This laundry list of required data reporting makes it clear that while ESSA may have reduced the number of mandates for states, it greatly increased the number of things they must report on. Even for states like Ohio, which already has a robust state accountability and report card system, meeting ESSA’s report card mandate will likely take more work than their current systems—though perhaps necessary work, since the data will shine a light on long-darkened areas (like school funding).
In general, the report card system Ohio established to comply with NCLB is already on the right path toward fulfilling ESSA statute. Ohio’s report cards currently include indicators that report on student achievement, student progress, gap closing, graduation rates, K–3 literacy, student preparation for college and career, and gifted student performance. Much (but not all) of the data ESSA requires to be reported already is, and since the system complies with NCLB’s disaggregation mandates, Ohio already disaggregates for the majority of ESSA’s required subgroups (but will need to add additional ones).
So what changes will Buckeye policy makers need to make—or seize the opportunity to make—in order to fully comply with the new federal law and its accompanying regulations? Though the chart below is not comprehensive, it offers a glance at some of ESSA’s major requirements for report cards compared to Ohio’s current system. The shaded areas are issues where Ohio appears to have the most work to do as it revises its accountability plan.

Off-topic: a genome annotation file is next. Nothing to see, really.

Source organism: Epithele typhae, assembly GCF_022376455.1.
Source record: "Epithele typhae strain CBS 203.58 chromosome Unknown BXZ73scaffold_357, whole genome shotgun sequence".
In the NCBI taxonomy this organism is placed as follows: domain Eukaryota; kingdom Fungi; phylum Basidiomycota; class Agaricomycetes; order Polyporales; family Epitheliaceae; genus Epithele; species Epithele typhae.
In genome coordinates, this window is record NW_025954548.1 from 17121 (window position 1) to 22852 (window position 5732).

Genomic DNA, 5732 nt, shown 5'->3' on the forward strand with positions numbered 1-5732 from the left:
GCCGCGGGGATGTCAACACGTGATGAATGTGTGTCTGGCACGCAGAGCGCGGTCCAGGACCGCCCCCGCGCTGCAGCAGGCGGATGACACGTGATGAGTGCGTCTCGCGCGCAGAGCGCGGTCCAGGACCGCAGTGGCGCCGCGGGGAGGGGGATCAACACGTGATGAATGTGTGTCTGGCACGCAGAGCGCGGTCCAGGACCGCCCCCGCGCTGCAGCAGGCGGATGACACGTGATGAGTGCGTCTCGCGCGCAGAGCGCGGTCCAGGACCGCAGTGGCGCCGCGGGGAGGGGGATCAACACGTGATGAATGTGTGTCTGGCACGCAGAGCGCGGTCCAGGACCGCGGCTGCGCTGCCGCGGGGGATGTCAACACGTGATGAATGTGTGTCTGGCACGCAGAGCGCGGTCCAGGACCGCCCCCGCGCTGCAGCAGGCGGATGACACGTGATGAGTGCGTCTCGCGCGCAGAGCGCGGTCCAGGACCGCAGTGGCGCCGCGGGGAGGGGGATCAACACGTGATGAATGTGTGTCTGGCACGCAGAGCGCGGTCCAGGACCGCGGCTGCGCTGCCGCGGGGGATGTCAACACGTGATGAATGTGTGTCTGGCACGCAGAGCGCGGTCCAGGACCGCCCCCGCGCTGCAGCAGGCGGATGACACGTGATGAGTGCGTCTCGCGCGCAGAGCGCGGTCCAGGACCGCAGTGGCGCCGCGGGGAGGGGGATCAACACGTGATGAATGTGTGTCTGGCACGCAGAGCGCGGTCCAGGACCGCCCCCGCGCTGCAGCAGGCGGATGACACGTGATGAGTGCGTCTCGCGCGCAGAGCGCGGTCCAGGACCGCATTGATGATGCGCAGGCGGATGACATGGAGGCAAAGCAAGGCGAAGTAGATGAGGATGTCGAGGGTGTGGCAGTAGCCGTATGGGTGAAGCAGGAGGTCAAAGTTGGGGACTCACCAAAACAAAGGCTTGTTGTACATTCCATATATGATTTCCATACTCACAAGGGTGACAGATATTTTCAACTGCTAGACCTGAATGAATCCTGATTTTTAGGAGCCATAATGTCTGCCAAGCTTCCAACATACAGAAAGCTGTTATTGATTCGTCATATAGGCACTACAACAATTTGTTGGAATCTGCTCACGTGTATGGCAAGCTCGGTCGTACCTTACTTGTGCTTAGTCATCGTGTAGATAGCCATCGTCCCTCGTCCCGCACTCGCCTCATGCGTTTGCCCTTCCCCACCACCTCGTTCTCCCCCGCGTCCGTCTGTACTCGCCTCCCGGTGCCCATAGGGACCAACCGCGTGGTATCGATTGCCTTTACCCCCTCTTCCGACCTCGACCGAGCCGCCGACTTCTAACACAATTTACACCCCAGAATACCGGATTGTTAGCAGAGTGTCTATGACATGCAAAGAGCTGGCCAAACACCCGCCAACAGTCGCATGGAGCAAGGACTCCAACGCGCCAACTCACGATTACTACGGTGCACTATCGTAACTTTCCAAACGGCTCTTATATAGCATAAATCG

ESSA requirement for state report card
Ohio’s current report card equivalent
Next steps for Ohio
Information on student achievement on the state’s chosen academic assessments for all students, disaggregated by subgroup.
-The Achievement indicator, which includes Indicators Met (how many students have met the state’s minimum proficiency level) and Performance Index (the achievement level of each student—districts and schools are awarded points based on every student’s level of achievement.)
Update both measures in the Achievement Indicator so that they disaggregate data for ESSA’s additional required subgroups.
For public elementary and middle schools, information concerning student performance on another academic indicator for all students and disaggregated by subgroup. States are permitted to use a measure of student growth or “another valid and reliable statewide academic indicator that allows for meaningful differentiation in school performance.”